Key Tracks: (Really?) ALL OF THEM

Thursday, March 14, 2013

Lets Rank The......

Radiohead Discography

Amidst the flannel shirts and feel-bad emotions of the grunge movement, a young band from England decided to throw their toque in the ring, albeit to establish in the US, and diversify from there.  Radiohead, to the typical 18 year old college student in the early 1990s, was all about “Creep” and being “so fuckin’ special”, while since then, Thom Yorke and company,  have taken the early days, and built one of the best rock franchises in the past 20 years.  In this inaugural edition of “Lets Rank The….”, it’s time to look at the entire Radiohead catalogue, and dissect the work, 1 album at a time……

8) The King Of Limbs:  God, do I hate to start this list with their latest offering, but when you rank brilliance, sometimes “less brilliant” has to be recognized.  After the unreal offering of In Rainbows (you will have to scroll WAY down) I had high hopes for Limbs.   And, as a whole, it didn’t disappoint.  However, with most Radiohead albums, I can point to 3-4 songs that I would put on a mix tape for a new fan without hesitation.  With Limbs?  Maybe 2? If that?  Now, that said, Separator is in my top 10 Radiohead tracks ever, which is saying something.  I don’t know, it just feels rushed.  Good, not great.

7) Hail to the Thief:  After a long layoff, Radiohead came out with Hail, among much fanfare and hype…and I am sorry, it fell flat.  Yes, there are some thrilling songs, yes, Yorke and company were back in the public eye…..but after the strong opener of 2x2=5, the rest of the album just seemed to be laying in the weeds.  While I would never think that a band would mail in a record, Hail felt that Radiohead, for the first time, was uninspired, and not breaking new ground as they had done early in their career.

6) Amnesiac:  In inner circles, collectively known as Kid B.  After the enormous pub and adoration of Kid A happened, Radiohead fell into “that trap”….how the hell do we follow THAT up?  Amnesiac has the same look and feel of Kid A, so much so that it almost becomes a companion record.  Now, for many a band, to follow up something groundbreaking with a “part 2”?  That would be an accomplishment.  For Radiohead, it became a bane.  Like any offering , Amnesiac is a “must own”, but maybe buy it when there is nothing else to buy at the record store.

5) Pablo Honey:  The young, grunge, I-was-a college-Music-Director in me wants to rank this MUCH higher, as this was the album that made me say “holy shit, this is groundbreaking”  However, when I am objective and thinking rationally, I can’t move this up higher than here, based on the music that would follow.  Yes, Creep is unreal, groundbreaking(ish), and angst personified.  Thinking About You has the lighter side covered in a beautiful acoustic way, and I have put Ripcord and Prove Yourself on comp discs….but…  This is a tremendous debut….and the fact that it ranks in the lower half speaks more about the tremendous outpouring that was yet to come, more than it being inferior.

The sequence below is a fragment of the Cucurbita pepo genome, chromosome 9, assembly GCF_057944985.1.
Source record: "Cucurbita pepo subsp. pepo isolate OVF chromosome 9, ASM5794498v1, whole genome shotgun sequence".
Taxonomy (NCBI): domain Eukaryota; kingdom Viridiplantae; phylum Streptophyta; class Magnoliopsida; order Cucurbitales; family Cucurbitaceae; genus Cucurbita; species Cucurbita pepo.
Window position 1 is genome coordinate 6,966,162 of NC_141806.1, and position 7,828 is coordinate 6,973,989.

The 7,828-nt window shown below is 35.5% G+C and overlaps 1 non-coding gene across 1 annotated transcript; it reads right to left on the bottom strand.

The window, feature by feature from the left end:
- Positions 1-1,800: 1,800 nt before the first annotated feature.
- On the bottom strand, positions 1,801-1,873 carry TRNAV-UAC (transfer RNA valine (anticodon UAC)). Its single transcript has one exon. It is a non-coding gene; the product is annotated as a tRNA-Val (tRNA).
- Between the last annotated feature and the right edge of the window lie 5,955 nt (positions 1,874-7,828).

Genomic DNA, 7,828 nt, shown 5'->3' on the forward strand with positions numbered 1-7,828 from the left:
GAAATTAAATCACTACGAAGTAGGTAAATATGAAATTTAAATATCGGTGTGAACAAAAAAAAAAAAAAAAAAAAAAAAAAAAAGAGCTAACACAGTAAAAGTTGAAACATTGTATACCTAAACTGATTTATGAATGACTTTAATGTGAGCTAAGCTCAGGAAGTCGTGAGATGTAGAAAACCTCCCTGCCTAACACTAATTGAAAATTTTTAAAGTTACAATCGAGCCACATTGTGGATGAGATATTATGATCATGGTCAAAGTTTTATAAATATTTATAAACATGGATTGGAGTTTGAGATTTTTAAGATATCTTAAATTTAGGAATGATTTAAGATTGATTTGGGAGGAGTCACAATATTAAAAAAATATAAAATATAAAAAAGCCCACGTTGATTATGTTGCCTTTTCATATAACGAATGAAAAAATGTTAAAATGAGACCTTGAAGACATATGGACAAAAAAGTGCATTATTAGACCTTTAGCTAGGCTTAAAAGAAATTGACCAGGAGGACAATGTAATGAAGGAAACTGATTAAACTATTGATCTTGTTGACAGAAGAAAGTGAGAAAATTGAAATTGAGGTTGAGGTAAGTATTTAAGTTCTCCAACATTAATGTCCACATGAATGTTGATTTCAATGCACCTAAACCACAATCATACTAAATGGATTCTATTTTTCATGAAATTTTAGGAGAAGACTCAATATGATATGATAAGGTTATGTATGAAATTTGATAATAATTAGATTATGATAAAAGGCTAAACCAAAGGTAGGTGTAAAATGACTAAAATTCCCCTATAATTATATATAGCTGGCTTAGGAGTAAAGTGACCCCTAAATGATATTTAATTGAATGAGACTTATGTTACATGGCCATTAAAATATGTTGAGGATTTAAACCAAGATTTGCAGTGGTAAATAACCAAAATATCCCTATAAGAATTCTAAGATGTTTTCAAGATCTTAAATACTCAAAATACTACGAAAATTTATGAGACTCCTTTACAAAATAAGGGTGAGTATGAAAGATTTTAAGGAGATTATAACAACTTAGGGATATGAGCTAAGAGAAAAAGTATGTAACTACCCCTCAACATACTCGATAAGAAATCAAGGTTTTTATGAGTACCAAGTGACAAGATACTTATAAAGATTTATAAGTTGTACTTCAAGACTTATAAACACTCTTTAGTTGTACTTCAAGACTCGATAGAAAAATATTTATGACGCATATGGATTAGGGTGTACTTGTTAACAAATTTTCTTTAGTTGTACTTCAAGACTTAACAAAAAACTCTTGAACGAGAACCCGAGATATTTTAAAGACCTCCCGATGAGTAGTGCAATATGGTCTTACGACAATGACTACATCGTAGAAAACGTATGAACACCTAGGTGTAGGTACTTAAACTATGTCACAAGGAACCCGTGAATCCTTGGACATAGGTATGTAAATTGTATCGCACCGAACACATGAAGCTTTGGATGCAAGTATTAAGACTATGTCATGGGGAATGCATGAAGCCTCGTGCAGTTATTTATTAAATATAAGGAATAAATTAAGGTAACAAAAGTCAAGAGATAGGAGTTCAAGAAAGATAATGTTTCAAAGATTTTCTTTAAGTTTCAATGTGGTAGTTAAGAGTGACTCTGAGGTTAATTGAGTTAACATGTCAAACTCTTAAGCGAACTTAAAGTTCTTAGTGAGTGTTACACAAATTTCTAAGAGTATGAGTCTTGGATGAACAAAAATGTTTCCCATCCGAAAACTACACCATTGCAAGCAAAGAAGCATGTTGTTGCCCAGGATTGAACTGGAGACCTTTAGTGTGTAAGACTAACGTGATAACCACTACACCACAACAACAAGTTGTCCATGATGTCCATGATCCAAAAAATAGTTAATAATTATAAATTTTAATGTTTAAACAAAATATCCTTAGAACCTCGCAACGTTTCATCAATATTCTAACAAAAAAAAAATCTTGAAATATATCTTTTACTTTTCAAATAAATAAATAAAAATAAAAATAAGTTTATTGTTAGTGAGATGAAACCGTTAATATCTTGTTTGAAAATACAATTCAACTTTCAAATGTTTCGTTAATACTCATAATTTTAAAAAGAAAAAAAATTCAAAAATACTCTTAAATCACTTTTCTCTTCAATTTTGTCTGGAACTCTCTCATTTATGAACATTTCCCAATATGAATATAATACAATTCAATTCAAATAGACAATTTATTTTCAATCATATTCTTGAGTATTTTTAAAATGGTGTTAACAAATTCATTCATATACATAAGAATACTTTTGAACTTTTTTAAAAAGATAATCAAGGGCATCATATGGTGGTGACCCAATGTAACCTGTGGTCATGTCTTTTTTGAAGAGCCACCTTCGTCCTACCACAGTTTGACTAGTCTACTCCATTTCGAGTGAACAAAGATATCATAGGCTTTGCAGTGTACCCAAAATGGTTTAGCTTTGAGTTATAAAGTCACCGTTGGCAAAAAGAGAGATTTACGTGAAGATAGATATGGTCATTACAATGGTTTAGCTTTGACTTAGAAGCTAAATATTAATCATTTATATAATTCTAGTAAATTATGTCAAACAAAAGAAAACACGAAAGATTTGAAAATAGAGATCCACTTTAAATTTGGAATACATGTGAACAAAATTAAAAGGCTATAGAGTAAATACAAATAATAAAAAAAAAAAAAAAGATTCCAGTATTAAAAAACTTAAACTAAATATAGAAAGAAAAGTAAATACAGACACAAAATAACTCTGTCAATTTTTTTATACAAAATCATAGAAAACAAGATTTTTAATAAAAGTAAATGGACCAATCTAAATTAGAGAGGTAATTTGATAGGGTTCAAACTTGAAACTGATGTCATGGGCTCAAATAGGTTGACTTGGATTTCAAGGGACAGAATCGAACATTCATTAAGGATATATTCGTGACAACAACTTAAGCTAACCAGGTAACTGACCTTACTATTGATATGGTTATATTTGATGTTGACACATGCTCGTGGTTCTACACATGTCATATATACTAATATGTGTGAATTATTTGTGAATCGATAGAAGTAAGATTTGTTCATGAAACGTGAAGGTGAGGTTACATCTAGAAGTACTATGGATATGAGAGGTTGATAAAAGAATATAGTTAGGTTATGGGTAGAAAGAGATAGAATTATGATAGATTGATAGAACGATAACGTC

4) Kid A:  Admittedly, of the entire catalogue, this album took me the longest time to come around on.  But, once I did?  It became a nightly listen.  The National Anthem and Motion Picture Soundtrack are the two highlights, but front to back, this album is one that makes you sit back and appreciate EVERYTHING that is going on with the band.  What they accomplished with OK Computer earlier, they capitalized on , and brought to a new level.  Kid A may be one of the most under rated albums of all time

3) The Bends:  If someone, and WOW what a strange conversation this would be, asked me tomorrow what my favorite Radiohead song is, Fake Plastic Trees would probably be the first one out of my mouth.  Listening to albums on vinyl has made me re-appreciate the value and oh-my-good-god nature of a Side 1…..when I was growing up, I would argue with friends, friends of friends, relatives…..the merits of a side 1 of an album.  Re-issue vinyl brings me back there in 2013.  That said, side 1 of The Bends is near perfection.  The Bends and High and Dry and Fake Plastic Trees is in my all-time greatest three song progression on an album….ever

2) In Rainbows:  it’s close.  I love the #1 album, and it’s a clear winner, but wow, does Rainbows come close.  After Hail To The Thief, my expectations were down.  Yes, it was Radiohead, but my god, Hail was “ok”, they almost have to prove it to me.  So, imagine my surprise, that I could download this music at ANY cost I wanted (a brilliant marketing move by the band…”hey, you tell US what it’s worth”) and it was absolutely brilliant.  Starting with 15 Step (and it’s OMG use of “etcetera”) to the unREAL Bodysnatchers and on and on and on.  THIS was what I wanted Hail to be.  THIS was what I wanted out of Radiohead.  THIS was the next step.  And, on a personal level, it produced my favorite Radiohead song, All I Need.

1) OK Computer: It’s kind of an inevitable conclusion, as OK is recognized as one of the top 10 albums of all time on most “lists”.  Who am I to disagree?  Where Pablo Honey started, and The Bends moved them to…..OKC was the proverbial LEAP into immortality.  I would put the first 3 songs (Airbag, Paranoid Android, Subterranean Homesick Allien) up against any “lead off “ of any album…ever.  (my Pearl Jam fans are screaming….”WHAT????  Have you LISTENED to Ten?) And then, there is Exit Music, Kharma Police, No Surprises…etc…  As close to a perfect album as there could be.  And truly deserving, not only of this top spot, but a top spot in any list of “greatest albums”